Most of the people I know started getting into comics when they were children. They’d go to the local comic shop and pick up the latest issues of whatever it was they were reading. I’m guessing largely superhero comics. I was interested in them too.

There was one hitch to this, my parents wouldn’t allow me to read comics. As much as I enjoyed them when I could get a hold of the odd comic book here and there. I wasn’t really allowed to read them. That’s something that I do find a bit funny as I had read Hamlet by the time that I was 9.

So, any exposure to comics was infrequent and some times behind my parents back.

When I was in middle school I was introduced to the world of Elfquest. It’s a comic I still enjoy to this day (even if there are no new volumes being produced). A friend that I had when I was in middle school would bring the volumes to school and I would read them overnight before giving them back. I had to do it all very hush-hush as it went against what my parents wanted. The one time that my mom did see it, she was not happy about it and told me that I couldn’t have it back until I gave it back to my classmate the next day.

It wasn’t until I was old enough to buy things for myself (i.e. have a job) that I would really start getting into comics. It all started with Johnny the Homicidal Maniac by Jhonen Vasquez. That comic was twisted and wrong and full of gallows humor. I loved it. After I finished reading through Johnny the Homicidal Maniac, I had picked up Squee. Squee is the partner book to JTHM as it featured Johnny’s young next door neighbor, Todd.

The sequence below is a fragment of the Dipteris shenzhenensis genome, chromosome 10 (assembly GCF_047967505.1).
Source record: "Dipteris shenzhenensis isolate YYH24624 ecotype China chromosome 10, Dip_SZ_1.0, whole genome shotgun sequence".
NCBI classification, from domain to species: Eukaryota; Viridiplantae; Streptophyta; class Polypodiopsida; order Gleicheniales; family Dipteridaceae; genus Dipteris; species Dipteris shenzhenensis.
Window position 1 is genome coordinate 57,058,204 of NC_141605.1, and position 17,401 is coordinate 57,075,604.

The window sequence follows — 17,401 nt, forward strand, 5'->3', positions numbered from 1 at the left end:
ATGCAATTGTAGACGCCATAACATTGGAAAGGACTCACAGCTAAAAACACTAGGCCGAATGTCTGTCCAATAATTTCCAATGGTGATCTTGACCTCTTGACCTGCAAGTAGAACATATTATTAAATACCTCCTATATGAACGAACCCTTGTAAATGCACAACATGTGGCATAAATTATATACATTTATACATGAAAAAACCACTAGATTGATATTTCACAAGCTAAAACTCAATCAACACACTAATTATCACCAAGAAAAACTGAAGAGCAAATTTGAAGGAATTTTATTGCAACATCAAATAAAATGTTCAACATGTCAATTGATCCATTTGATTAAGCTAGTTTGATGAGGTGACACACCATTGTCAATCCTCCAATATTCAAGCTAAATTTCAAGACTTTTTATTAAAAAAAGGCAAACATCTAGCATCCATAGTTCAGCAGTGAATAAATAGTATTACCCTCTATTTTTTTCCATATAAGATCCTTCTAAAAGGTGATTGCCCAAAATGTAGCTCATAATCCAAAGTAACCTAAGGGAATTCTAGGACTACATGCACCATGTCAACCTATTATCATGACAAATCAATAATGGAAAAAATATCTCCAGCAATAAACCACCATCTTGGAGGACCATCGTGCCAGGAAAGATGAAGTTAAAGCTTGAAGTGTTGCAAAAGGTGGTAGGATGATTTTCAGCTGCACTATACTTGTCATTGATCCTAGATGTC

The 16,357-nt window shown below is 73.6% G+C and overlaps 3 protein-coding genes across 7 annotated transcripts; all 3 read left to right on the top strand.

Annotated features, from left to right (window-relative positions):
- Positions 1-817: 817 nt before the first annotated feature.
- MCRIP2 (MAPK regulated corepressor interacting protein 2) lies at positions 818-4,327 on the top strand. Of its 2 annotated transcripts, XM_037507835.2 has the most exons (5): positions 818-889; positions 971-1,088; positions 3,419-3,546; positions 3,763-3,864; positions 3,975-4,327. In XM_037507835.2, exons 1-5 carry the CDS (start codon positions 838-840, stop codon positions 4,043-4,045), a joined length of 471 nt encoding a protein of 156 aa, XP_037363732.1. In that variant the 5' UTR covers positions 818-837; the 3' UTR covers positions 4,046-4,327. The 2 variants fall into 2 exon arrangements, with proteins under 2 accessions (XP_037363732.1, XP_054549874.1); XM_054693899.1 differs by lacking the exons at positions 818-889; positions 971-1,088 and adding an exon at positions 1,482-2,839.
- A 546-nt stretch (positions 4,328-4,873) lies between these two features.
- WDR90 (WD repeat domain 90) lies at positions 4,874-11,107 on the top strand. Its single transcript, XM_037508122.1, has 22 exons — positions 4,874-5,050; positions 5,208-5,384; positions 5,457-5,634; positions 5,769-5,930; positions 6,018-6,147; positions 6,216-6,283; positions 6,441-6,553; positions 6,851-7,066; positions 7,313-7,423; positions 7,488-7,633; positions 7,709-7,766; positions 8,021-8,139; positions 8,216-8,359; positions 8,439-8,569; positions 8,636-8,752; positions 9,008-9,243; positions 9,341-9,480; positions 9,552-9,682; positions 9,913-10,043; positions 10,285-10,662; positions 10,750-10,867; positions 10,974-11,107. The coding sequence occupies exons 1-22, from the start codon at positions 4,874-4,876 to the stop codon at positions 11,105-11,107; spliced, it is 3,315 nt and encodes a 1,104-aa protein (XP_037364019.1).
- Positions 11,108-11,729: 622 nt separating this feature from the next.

I started largely with the darker, more Goth comics. I’d pick them up when I could and read them all. Shortly after that I would start getting in to more superhero comics. Reading Batman, X-men… but also reading books like Sandman and Hellblazer.

And while I am reading them, I have never felt quite competent to fully engage in conversations about most American comics. I think that’s because I started into them later in my life, so I’m not as aware of a lot of the foibles of each publisher.

That’s something that I might be more interested in learning, but I think that I might stick with what I know best… manga.

I’ll still continue to read American comics as there are quite a few I like… and some I need to finish as soon as I can remember the last volume I read (like Preacher and Hellblazer). I might even pick up some that I’ve never read before.

I’ll admit, though, that manga is my comfort zone. Since a lot of the manga I’ve been reading is newer series, as they’ve come out (with the exception of MPD Psycho, Vagabond, Princess Knight and Blackjack)… I don’t feel like I would be lost in a discussion on the shinigami in Bleach or the relationships in Nana, Loveless or Gravitation.

Hopefully one of these days I’ll feel comfortable enough to hold a more in-depth conversation on comics. All I need to do is to read more of them. Besides, comics are an interesting way to look at what’s happening in modern society (as it is another way for art to reflect life).

Jhonen Vasquez:
Serena Valentino:
Neil Gaiman: